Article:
States of Incandescence
THE AGE OF EDISON: Electric Light and the Invention of Modern America. Ernest Freeberg. xiv + 354 pp. Penguin Press, 2013. $27.95.
In his now-classic 1998 study Edison: A Life of Invention, Paul Israel, director of the Thomas A. Edison Papers Project at Rutgers University, wrote:
Edison, the uncommon common man, had become a revolutionary figure akin to the founding fathers. He did not just invent new and useful things but changed the way men and women lived.
The inventor figures prominently in Ernest Freeberg’s The Age of Edison: Electric Light and the Invention of Modern America. This superbly written book is a fine complement to Jill Jonnes’s biographical work Empires of Light: Edison, Tesla, Westinghouse, and the Race to Electrify the World (2003): The Age of Edison offers a broad discussion of the social implications of this new technology.
Freeberg, a professor of history at the University of Tennessee, begins his narrative in fall 1879, at Edison’s Menlo Park laboratory, with a riveting account of his search for a viable and economical filament for his electric lightbulb—one that “could handle the tremendous heat of an electric current and, when placed in the protective atmosphere of a vacuum bulb, would incandesce, glowing instead of burning up.” After testing a variety of carbon filaments, Edison finally settled on “a simple filament of carbonized cotton thread,” which was tested on October 22, 1879, and which glowed for approximately 14 hours.
One of the author’s tasks is to correct the misconception that the electric lightbulb was a product only of Edison’s solitary work—a notion that is, Freeberg notes, “more hero worship than history.” He goes on, “A closer look at how Edison, his partners and his rivals developed the first working electric lights shows that the inventor does not pull insights from a void, like a bulb suddenly illuminating a dark room, but that invention is a complex social process.” Accordingly, he examines work by Edison’s rivals in the field, most notably the British chemist Joseph Swan and U.S. inventor Charles F. Brush. Reaching further back in history, he recounts the contributions of Alessandro Volta (1745–1827), Sir Humphry Davy (1778–1829) and others. We learn, for example, that it was Davy who demonstrated incandescence, “producing light by passing an electrical current through a platinum wire, making it hot enough to glow.” Davy’s wire, Freeberg writes, was “the first ancestor of Edison’s lamp, and every incandescent bulb ever since.”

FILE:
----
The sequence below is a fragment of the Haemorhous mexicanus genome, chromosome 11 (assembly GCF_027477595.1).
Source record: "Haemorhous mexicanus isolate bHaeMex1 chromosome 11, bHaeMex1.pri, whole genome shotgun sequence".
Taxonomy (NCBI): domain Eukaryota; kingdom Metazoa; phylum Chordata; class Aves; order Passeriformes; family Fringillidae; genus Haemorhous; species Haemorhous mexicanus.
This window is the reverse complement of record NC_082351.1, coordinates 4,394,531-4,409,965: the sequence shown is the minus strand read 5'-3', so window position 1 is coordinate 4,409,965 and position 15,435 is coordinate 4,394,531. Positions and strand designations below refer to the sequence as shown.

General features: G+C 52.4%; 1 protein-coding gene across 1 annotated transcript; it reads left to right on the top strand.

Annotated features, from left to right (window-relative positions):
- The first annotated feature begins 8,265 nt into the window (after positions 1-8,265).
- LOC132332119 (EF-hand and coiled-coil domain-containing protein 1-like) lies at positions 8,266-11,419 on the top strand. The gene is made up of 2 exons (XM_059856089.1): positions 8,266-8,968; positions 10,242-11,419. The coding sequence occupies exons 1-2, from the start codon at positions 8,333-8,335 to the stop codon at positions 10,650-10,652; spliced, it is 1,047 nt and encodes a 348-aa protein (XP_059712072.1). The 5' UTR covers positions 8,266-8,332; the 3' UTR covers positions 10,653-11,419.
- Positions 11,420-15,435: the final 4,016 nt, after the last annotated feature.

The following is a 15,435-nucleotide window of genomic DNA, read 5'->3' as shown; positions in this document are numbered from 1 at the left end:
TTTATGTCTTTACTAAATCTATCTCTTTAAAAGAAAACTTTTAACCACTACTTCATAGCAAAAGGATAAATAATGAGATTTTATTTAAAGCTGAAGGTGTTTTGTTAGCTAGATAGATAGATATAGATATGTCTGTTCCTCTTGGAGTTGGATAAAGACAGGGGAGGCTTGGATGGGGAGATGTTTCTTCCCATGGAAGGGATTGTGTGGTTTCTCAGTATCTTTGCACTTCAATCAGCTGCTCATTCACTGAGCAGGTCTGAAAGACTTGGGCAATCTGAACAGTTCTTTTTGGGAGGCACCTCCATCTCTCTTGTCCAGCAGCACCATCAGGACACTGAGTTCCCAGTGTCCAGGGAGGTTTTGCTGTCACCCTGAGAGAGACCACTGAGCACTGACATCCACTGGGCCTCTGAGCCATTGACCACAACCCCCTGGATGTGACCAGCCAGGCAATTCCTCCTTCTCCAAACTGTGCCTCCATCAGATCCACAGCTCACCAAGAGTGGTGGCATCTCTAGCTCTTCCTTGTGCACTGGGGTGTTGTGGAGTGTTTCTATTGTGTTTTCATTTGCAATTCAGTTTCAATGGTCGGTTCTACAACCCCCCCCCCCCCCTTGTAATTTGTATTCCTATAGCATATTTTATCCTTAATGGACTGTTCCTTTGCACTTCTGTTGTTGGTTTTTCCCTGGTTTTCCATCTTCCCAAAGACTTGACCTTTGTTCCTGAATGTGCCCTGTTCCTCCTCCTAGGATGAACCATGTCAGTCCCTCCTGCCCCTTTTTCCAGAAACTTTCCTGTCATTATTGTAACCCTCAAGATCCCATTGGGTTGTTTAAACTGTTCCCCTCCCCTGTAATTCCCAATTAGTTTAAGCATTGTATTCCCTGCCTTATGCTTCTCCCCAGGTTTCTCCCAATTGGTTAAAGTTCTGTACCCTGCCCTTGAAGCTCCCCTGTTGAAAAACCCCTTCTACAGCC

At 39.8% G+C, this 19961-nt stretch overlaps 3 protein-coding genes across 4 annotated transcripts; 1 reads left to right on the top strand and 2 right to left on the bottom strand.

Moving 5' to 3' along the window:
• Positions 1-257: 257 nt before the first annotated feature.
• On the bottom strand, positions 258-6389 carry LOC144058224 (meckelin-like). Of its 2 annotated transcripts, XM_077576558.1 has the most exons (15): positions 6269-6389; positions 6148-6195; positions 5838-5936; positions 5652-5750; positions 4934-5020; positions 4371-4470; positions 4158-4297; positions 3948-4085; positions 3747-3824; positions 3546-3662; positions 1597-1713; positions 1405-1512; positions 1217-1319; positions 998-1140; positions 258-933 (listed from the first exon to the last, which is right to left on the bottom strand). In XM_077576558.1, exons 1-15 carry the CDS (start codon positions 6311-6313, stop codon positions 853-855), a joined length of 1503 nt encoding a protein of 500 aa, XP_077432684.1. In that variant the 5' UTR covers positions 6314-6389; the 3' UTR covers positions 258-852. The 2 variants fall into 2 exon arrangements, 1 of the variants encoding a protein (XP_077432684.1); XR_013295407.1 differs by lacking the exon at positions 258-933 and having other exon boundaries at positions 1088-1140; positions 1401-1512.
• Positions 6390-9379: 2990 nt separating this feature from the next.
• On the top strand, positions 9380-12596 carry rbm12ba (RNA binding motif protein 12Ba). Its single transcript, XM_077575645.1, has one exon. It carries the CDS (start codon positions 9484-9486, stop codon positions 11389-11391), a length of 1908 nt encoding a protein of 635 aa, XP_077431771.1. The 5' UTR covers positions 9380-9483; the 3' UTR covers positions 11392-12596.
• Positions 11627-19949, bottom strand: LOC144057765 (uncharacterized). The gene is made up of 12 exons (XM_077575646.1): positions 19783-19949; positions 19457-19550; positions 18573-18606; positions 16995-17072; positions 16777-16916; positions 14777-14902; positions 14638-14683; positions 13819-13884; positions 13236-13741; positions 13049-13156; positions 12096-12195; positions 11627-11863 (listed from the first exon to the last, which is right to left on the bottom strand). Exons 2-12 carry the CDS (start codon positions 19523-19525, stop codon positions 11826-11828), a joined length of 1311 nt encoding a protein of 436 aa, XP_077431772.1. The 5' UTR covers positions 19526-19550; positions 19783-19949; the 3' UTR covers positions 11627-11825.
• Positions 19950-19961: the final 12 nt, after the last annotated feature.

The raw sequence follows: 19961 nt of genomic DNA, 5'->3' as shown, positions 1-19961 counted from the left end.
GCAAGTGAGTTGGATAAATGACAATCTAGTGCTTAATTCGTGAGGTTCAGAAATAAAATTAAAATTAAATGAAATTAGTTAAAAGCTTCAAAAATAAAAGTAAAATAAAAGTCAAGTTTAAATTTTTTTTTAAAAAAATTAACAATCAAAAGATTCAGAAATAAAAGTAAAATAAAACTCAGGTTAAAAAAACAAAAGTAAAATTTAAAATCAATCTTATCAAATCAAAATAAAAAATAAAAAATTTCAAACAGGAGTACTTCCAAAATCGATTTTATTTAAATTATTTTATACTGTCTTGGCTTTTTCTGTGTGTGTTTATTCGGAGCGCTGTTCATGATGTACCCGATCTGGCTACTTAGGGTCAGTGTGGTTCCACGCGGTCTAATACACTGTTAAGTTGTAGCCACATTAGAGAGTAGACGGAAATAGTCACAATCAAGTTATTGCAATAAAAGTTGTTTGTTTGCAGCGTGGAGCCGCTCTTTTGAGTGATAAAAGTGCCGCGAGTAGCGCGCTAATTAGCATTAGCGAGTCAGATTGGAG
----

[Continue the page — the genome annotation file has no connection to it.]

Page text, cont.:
After providing a solid background on the development of electric light, Freeberg offers a historical and organizational account of the profound social changes wrought in the United States by the advent of that technology—changes that affected the arts, social legislation and even the practice of medicine. He includes chapters on early public opinion about the electric lamp; effects of electric light on work and leisure; the rivalry between the early gas and electric companies; the Rural Electrification Act of 1936, which provided power to the hinterlands of the nation; and finally the nature and origins of American inventiveness, which many attribute primarily to the U.S. patent system.
The book also includes numerous black-and-white illustrations, reproductions of vintage lithographs, photographs and political cartoons dealing with this early period in lighting technology. The meticulously researched and documented text offers plenty of fascinating historical detail. In a short epilogue titled “Electric Light’s Golden Jubilee,” Freeberg tells of an event organized in 1929 by Henry Ford to celebrate the 50th anniversary of Edison’s perfection of the first viable lightbulb. During the celebration, which was broadcast internationally by radio, Edison took part in a radio play “designed to recreate the mythical moment when he tested his first successful carbon-filament lamp.”
The Age of Edison is destined to become a standard work on its subject. The book will interest a broad spectrum of readers—historians of science, students in high school science classes and nonspecialists alike.
Harold M. Green is a writer and lecturer in Liberty, N. Y. His primary areas of interest are the history of U.S. sociology and psychology. He has also written about the golden age of radio comedy and pioneers of radio broadcasting in the United States. He is an emeritus member of Sigma Xi.
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